The line has opened the way for settlers, many poor Brazilians escaping the overcrowded cities, to try their luck at farming on this far frontier in the state of Maranhao.
The towns they build start small but grow, then the dirt roads turn to asphalt.
To defend the Awa's interests in the wake of all this, Brazil's Government has stationed a couple of officers from its Indian Affairs agency at each of the four villages.
They are well-meaning, but effectively powerless.
It read 'Keep Out' in Portuguese, but as he showed us, a settler wandered past. He admitted defeat.
"All the time there are more and more invasions," he said. "There are no police, no government forces here to stop them."
We went on to a nearby settlers' farm. In the compound a woman pounded grain with a primitive wooden pestle. She was grinding flour for her family while her daughter loaded a mule.
Their house was made from mud and bare of furniture.
"Life is not just hard for the Indians, it is hard for us too," the woman said. "We need land as well."
The conflict between Indian rights and development is not new to Brazil. In the early 1980s, the country's parliament agreed that all ancestral indigenous land should be mapped, marked out, set apart and protected.
When world leaders gathered at the Earth Summit in Rio de Janeiro a decade ago they endorsed this process of demarcation.
Some of the Amazon tribes have seen demarcation happen - but not the Awa.
The economy of Maranhao State relies on cattle ranching, and if the ranchers are not politicians themselves they have influence where it matters.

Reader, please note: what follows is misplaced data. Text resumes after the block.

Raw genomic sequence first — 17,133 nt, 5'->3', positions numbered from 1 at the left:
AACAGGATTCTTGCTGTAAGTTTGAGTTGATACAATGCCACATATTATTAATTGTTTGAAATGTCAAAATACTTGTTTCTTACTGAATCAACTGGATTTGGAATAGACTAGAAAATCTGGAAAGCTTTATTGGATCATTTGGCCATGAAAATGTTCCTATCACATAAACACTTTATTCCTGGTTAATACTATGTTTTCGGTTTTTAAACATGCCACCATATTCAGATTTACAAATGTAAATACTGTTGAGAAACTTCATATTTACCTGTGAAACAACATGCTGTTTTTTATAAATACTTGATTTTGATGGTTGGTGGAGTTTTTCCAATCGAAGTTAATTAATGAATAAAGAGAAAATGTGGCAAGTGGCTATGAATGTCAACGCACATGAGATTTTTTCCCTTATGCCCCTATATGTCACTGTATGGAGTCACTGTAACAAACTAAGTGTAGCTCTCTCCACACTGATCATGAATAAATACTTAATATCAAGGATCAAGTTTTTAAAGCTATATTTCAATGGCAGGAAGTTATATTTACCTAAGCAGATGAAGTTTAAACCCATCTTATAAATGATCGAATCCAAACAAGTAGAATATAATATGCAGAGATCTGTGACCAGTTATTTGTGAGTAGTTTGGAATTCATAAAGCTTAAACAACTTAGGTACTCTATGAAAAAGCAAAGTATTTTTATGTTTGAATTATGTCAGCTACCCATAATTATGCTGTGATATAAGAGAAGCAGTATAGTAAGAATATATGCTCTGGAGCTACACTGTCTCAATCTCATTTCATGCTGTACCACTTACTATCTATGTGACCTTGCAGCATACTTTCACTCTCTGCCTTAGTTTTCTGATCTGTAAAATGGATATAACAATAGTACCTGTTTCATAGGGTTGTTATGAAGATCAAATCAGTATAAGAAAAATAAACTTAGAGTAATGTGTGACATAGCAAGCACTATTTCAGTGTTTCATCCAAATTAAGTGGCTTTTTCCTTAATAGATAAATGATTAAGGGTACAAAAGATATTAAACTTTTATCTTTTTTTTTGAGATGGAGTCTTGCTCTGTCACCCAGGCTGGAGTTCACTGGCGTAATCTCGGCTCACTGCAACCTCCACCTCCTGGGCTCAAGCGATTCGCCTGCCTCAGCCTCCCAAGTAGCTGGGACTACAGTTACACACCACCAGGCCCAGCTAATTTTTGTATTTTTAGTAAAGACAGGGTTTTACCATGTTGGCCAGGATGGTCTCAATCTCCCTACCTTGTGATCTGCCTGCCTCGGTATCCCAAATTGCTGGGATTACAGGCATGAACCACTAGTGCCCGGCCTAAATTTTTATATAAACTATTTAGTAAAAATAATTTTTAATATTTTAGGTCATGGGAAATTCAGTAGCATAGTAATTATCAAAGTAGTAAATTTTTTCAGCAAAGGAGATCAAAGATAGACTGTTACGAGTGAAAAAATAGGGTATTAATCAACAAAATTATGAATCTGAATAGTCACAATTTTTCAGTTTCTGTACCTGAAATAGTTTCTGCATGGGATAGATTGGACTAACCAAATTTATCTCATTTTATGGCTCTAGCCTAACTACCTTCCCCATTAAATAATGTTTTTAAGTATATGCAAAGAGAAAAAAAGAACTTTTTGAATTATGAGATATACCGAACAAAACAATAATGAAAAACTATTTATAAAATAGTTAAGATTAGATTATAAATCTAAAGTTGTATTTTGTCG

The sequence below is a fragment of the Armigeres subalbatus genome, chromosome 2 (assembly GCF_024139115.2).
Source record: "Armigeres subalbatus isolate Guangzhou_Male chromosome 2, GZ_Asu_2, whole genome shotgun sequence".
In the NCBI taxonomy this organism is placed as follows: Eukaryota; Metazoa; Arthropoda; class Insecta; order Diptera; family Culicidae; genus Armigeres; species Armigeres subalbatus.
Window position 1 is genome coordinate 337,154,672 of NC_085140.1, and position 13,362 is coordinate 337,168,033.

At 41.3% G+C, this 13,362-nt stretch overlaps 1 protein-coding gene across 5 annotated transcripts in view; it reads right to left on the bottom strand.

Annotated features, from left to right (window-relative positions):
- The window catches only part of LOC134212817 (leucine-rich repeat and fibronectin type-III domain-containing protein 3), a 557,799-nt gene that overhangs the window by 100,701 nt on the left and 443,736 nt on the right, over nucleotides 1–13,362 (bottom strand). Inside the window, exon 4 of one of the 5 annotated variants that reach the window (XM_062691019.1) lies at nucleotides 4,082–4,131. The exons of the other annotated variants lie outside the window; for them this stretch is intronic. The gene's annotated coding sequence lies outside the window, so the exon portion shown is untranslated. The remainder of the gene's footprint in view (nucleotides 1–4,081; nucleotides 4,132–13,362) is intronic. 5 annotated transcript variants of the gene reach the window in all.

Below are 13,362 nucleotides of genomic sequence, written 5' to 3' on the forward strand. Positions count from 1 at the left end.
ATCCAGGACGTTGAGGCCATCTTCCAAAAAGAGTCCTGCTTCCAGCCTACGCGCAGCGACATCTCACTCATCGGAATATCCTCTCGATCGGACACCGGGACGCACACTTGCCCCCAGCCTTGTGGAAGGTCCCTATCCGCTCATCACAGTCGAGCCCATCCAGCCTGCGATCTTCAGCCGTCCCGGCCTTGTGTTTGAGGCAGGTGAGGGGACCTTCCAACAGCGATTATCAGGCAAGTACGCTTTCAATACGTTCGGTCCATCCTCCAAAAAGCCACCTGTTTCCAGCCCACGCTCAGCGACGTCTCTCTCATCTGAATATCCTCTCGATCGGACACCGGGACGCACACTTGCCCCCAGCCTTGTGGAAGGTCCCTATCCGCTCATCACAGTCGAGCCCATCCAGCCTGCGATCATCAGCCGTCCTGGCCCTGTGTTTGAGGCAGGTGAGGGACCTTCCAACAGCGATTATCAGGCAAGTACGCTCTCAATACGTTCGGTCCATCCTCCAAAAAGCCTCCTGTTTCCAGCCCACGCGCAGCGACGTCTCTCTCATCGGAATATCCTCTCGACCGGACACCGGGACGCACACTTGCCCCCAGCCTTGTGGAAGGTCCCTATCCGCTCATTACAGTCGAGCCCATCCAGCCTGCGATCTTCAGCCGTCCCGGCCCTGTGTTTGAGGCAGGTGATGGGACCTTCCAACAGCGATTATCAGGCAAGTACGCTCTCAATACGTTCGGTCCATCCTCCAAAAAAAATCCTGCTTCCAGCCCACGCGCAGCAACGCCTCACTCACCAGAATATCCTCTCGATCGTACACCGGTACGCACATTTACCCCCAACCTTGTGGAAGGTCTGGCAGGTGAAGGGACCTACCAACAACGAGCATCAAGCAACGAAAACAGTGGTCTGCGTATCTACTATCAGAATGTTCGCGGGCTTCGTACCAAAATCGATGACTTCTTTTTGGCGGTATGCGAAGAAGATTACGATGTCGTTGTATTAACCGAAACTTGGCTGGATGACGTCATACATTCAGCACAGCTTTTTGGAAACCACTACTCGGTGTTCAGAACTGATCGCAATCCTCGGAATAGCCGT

Few of the state's voters are likely to raise a voice for Indian rights either. This is why the Awa have taken recourse to the law.
A prosecutor will press their case for demarcation against the determined resistance of one rancher, who claims that the state actually sold him his holding and gave him a paper attesting there were no Indians on it.
The rancher asked in a local newspaper, "Why do the Indians need my land? They have so much already." The court case will almost certainly take years, too long for the Awa.
The only pressure being brought which may tilt the odds a little more in their favour is a campaign launched by Survival, the international organisation which supports tribal peoples.
It is led by a Briton, Fiona Watson, one of the few Westerners to visit the Awa.
"This is not a people who need aid or handouts, they can care for themselves," she says. "They just need their land rights respected so they can live the life of their choosing.
"When the political leaders gather in Johannesburg to see what progress there's been since they last met in Rio they should look hard at Brazil and ask what has become of its promises."
With sustainability as the theme for the latest summit, the Johannesburg delegates could also do worse than turn to the example set by the Awa.
As dusk falls in their village the children jump excitedly from tree branches to swim together in the river. Around a fire outside their huts the hunters gather to sing, in their strange staccato language.
Their songs celebrate days in the forest and the good things it provides.
Man may be perfectly in tune with nature here, and nature with man. But if the Awa's voice is not heard and heeded, the rainforest will soon echo to a people's lament.